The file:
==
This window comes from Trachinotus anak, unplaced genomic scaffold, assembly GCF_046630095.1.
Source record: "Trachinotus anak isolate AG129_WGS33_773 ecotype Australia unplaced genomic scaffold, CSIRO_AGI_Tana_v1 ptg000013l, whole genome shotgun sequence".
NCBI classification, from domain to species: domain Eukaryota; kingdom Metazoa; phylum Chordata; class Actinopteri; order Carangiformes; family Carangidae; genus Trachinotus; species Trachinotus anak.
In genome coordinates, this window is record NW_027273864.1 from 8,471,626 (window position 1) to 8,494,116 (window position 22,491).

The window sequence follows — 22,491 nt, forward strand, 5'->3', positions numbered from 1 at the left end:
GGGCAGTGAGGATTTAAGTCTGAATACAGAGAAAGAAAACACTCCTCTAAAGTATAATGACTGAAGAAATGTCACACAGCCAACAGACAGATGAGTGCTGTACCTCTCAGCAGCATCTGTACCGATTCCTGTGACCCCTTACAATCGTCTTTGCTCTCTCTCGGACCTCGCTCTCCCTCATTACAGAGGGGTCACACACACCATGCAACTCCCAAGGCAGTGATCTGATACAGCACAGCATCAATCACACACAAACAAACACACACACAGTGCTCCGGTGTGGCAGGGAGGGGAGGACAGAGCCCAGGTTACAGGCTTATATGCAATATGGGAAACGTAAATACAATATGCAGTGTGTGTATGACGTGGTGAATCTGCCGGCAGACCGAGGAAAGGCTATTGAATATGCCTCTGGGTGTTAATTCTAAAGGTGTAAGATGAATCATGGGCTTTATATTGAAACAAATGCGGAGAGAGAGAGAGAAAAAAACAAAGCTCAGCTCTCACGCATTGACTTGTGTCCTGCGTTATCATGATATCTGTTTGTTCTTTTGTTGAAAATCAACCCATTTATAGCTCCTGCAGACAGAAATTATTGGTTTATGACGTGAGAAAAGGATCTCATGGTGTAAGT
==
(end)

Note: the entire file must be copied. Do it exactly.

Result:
This window comes from Trachinotus anak, unplaced genomic scaffold, assembly GCF_046630095.1.
Source record: "Trachinotus anak isolate AG129_WGS33_773 ecotype Australia unplaced genomic scaffold, CSIRO_AGI_Tana_v1 ptg000013l, whole genome shotgun sequence".
NCBI classification, from domain to species: domain Eukaryota; kingdom Metazoa; phylum Chordata; class Actinopteri; order Carangiformes; family Carangidae; genus Trachinotus; species Trachinotus anak.
In genome coordinates, this window is record NW_027273864.1 from 8,471,626 (window position 1) to 8,494,116 (window position 22,491).

The window sequence follows — 22,491 nt, forward strand, 5'->3', positions numbered from 1 at the left end:
GGGCAGTGAGGATTTAAGTCTGAATACAGAGAAAGAAAACACTCCTCTAAAGTATAATGACTGAAGAAATGTCACACAGCCAACAGACAGATGAGTGCTGTACCTCTCAGCAGCATCTGTACCGATTCCTGTGACCCCTTACAATCGTCTTTGCTCTCTCTCGGACCTCGCTCTCCCTCATTACAGAGGGGTCACACACACCATGCAACTCCCAAGGCAGTGATCTGATACAGCACAGCATCAATCACACACAAACAAACACACACACAGTGCTCCGGTGTGGCAGGGAGGGGAGGACAGAGCCCAGGTTACAGGCTTATATGCAATATGGGAAACGTAAATACAATATGCAGTGTGTGTATGACGTGGTGAATCTGCCGGCAGACCGAGGAAAGGCTATTGAATATGCCTCTGGGTGTTAATTCTAAAGGTGTAAGATGAATCATGGGCTTTATATTGAAACAAATGCGGAGAGAGAGAGAGAAAAAAACAAAGCTCAGCTCTCACGCATTGACTTGTGTCCTGCGTTATCATGATATCTGTTTGTTCTTTTGTTGAAAATCAACCCATTTATAGCTCCTGCAGACAGAAATTATTGGTTTATGACGTGAGAAAAGGATCTCATGGTGTAAGT